St. Lawrence trial Friday, April 28 day six
Another full day of testimony completed the examination of Ramapo Councilman Patrick Withers, some time was spent establishing the fact that St. Lawrence was fully aware of the laws regarding the bonding process, and it ended with just the beginning of Aaron Troodler’s testimony.
Aaron Troodler was an attorney at Ramapo Town Hall, and he became the Executive Director of the Ramapo Local Development Corporation (RLDC) at the request of the Supervisor St. Lawrence.
An unlikely co-conspirator, Troodler found himself in the middle of a vortex of corruption. Drawn in, he now admits to having committed crimes for the Ramapo development group that built the stadium and the condos on Elm Street. Charged along with St. Lawrence with 22 felony counts, Troodler has pleaded guilty to several federal charges and is now cooperating with the government in their prosecution of the Supervisor.
The day began with several decisions about the witness Michael Reilly. The court said that his attorney has until Tuesday to produce medical documentation that shows why he is unable to appear in court. If provided, Judge Seibel said that a videoconference can be arranged instead of an in-person examination. This witness is important because of his knowledge of the FEMA money that was supposed to come to the Town.
Patrick Withers was back on the stand, and St. Lawrence’s defense attorney, Michael Burke, asked whether he had voted on a resolution to remove Melissa Reimer from her position in the finance office at town. He said he did, acting on the advice of town attorney Michael Klein. He was also asked if he remembered what the decision of the hearing judge Jonas Gelb was concerning Reimer. He said he didn’t remember.
Burke didn’t follow up on this issue about the accountant who tried to warn those in finance that there were fraudulent situations emerging around the ballpark and bonding. So why this pointless diversion? It’s not so pointless when you consider Melissa Reimer’s role as a whistleblower who was willing to risk her job and possibly her future. The two most devastating witnesses that Burke has to somehow discount are Aaron Troodler, St. Lawrence’s co-conspirator who has admitted they knew they were committing crimes, and Melissa Reimer who tried to warn people inside Ramapo first, and then turned to federal officials for help. By bringing up Gelb’s flawed judgment in the town’s disciplinary hearing, he has introduced a negative. (For a reminder of that judicial fiasco read “An Accountant, an Auditor, and the Attorney with Amnesia”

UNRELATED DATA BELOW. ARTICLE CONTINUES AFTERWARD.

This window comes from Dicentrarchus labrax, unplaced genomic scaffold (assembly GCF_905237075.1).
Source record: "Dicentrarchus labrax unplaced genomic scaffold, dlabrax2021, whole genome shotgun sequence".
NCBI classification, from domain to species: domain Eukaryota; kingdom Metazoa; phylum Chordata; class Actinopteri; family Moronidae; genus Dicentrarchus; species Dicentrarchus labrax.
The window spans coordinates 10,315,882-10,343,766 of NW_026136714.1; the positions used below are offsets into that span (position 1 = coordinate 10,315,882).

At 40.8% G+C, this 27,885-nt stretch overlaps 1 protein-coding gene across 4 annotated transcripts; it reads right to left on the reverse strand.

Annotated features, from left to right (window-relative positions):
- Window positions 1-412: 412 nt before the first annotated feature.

Burke then moved on to an audio recording of a Ramapo Town Board executive session. It ran for one hour and 18 minutes. The judge asked if there were transcripts so the jury could tell who was speaking. He said there weren’t, and it didn’t matter. The meeting was a budget workshop.
After the hour plus, and then a break for lunch, Burke asked Withers, Did you secretly record that meeting. He admitted yes, he did. Burke then accused Withers of committing a felony by recording the meeting. On cross examination, a prosecuting attorney later pointed out that it is not always a crime to record executive sessions.
The judge asked Burke, is that why we listened to that recording, to establish that the witness had made the recording secretly? Burke admitted that was the reason, and the Judge pointed out that he could have done that after 10 minutes of the recording.
Withers was then asked if he ever tried to get St. Lawrence removed as the CEO of the RLDC. He said that he and Daniel Friedman agreed to try and persuade the other two council members Yitzy Ullman and Brendel Logan Charles to join them in voting on a resolution to remove St. Lawrence and to replace him with Daniel.